THE United Nations General Assembly designated May 29 as the International Day of United Nations Peacekeepers, which is observed every year. The theme for the 2018 International Day of UN Peacekeepers is “70 Years of Service and Sacrifice” to honour more than 3,700 peacekeepers who have lost their lives serving under the UN flag since 1948, including 129 who died last year. This year, the United Nations celebrates the 70th anniversary of UN peacekeeping, a unique and dynamic instrument developed to help countries torn by conflict create the conditions for lasting peace. The first UN peacekeeping mission was established on 29 May 1948, when the Security Council authorized the deployment of a small number of UN military observers to the Middle East to form the United Nations Truce Supervision Organization (UNTSO) to monitor the Armistice Agreement between Israel and its Arab neighbors.

At a ceremony held in May 2016, the United Nations honored five Pakistani soldiers for their sacrifices, among over 137 peacekeepers who laid down their lives while serving the cause of peace around the world. On May 29, commemorative activities are held at United Nations Headquarters in New York, and at peacekeeping operations and offices around the world. Today, UN peacekeeping deploys 125,000 including 91,000 military personnel, 13,000 police officers as well as 17000 international civilian staff that are serving in 16 operations on four continents. UN peacekeeping operations receive contributions of military and police personnel from 124 Member States as well as critical equipment to sustain the operations. Peacekeeping is truly a global partnership and this number reflects strong global confidence in the value of the UN’s flagship enterprise.

In her treatise captioned ‘UN Peacekeeping Missions: Pakistan’s Soft Power’ research assistant Ume-Farwa stated: “UN peacekeeping missions are, indeed, an invaluable soft power asset for a leading troops contributor like Pakistan. By contributing immensely and consistently to the missions, Pakistan has established one fact: Pakistan stands for peace not for war and, therefore, it has the potential to establish itself as an international peacekeeping and peace building facilitator.” The International Day of United Nations Peacekeepers was designated by the General Assembly in 2002, in tribute to men and women serving in peacekeeping operations for their professionalism, dedication and courage. Peacekeeping has also proven to be a solid investment in global peace, security, and prosperity. Despite the size and breadth of its operations at just under $7 billion a year, peacekeeping’s annual budget remains less than on half of one percent of global military spending.

In 2013, Pakistan was the second largest contributor to the UN peacekeeping mission with 8,163 personnel including 7,581 troops, 487 police officials and 95 military experts serving in the UN operations in seven countries. At the present, Pakistan’s troops and advisors are involved in peacekeeping operations in the Central African Republic, Ivory Coast, the Democratic Republic of the Congo, Haiti, Liberia, Sudan and Western Sahara etc. The UN General Assembly then dedicated May 29 to peacekeepers because it was the date in 1948 when the United Nations Truce Supervision Organisation (UNTSO), the world body’s first peacekeeping mission, began operations in Palestine. Within one month of its coming into being, Pakistan joined the United Nations and is committed to a world in which upholding human dignity is the highest value and maintaining global peace a sacred duty.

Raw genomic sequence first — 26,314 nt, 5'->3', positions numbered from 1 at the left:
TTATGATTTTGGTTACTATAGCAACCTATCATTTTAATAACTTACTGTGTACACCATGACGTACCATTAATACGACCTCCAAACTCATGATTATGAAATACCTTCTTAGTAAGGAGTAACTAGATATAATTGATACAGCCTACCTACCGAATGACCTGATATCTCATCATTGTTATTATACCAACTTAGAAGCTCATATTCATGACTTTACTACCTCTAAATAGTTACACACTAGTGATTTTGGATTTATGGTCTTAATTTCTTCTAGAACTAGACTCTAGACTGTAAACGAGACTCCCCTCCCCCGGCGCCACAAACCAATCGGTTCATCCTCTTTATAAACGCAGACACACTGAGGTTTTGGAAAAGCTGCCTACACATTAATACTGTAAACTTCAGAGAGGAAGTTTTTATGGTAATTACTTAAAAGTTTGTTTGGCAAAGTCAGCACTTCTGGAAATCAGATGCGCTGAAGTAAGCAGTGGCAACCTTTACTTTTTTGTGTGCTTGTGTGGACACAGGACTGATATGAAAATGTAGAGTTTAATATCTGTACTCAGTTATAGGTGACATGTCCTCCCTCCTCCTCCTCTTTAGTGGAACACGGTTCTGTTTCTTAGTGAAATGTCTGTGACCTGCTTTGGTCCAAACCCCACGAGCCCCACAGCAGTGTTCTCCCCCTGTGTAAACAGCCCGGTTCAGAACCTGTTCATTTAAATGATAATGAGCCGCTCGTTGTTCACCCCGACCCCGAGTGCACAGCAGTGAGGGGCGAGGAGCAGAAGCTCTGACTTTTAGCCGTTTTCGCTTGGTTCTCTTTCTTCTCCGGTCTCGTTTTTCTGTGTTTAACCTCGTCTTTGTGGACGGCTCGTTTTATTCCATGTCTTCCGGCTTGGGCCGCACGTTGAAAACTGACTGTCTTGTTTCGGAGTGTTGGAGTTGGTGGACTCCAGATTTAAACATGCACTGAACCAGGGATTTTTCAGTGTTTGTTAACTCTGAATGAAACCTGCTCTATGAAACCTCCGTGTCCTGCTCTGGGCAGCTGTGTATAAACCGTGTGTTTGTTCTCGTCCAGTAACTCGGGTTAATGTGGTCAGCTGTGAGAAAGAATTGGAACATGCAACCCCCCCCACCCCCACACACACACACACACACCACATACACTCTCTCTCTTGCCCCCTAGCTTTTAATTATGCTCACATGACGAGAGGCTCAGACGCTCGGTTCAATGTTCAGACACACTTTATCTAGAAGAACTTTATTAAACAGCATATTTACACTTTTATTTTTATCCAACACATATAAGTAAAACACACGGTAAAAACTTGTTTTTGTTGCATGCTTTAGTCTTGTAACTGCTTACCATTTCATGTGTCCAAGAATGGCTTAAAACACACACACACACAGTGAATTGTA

Pakistan envisages a world, which is free of want, hunger and deprivation – a world where justice and fair play govern the affairs of human beings, and inequality, oppression and war are abhorred. Pakistan has put this vision into practice by making significant contributions to the principles and objectives of the UN Charter, in particular the promotion and maintenance of international peace and security, as a member of the Security Council and through its contribution to UN Peacekeeping. Two years ago Pakistan was one of the largest troop contributors, constituting over 9% of UN’s total deployment. Pakistan is also the sixth largest police contributor. Last year, Pakistan reaffirmed its commitment to peacekeeping operations of the UN in various conflict zones. The role Pakistan played in UN Peacekeeping Missions in Congo, Liberia, Cote d’Ivoire, Darfur, Haiti, Kosovo and Western Sahara has greatly been appreciated.

The then UN Secretary-General Ban Ki-Moon had visited Pakistan on the eve of its Independence Day on 14h August 2013, and hailed the country’s lead role in United Nations peacekeeping operations. Ban Ki-Moon had said. “Training is a strategic investment in peacekeeping and here you will build the skills in preparing peacekeepers to take on a new generation of challenges.” Ban Ki-Moon told an audience at the inauguration of the Centre for International Peace and Stability in Islamabad that he was overwhelmed with gratitude: “gratitude as the United Nations Secretary-General and gratitude as a global citizen for what Pakistan and her people have been doing for international peace and security.”

It was a great honour for Pakistan when the Secretary General said that more than 100 countries contributed troops and police for United Nations peacekeeping missions, but Pakistan was number one. He added it was impossible to speak about the history of UN peacekeeping without highlighting the country’s contributions. Pakistani army peacekeepers have participated in 43 UN peacekeeping missions including some of the most challenging ones. As many as 153 Pakistani peacekeepers have sacrificed their lives so far including 23 officers for global peace and stability under UN auspices.

Source: pakobserver.net/international-day-of-un-peacekeepers/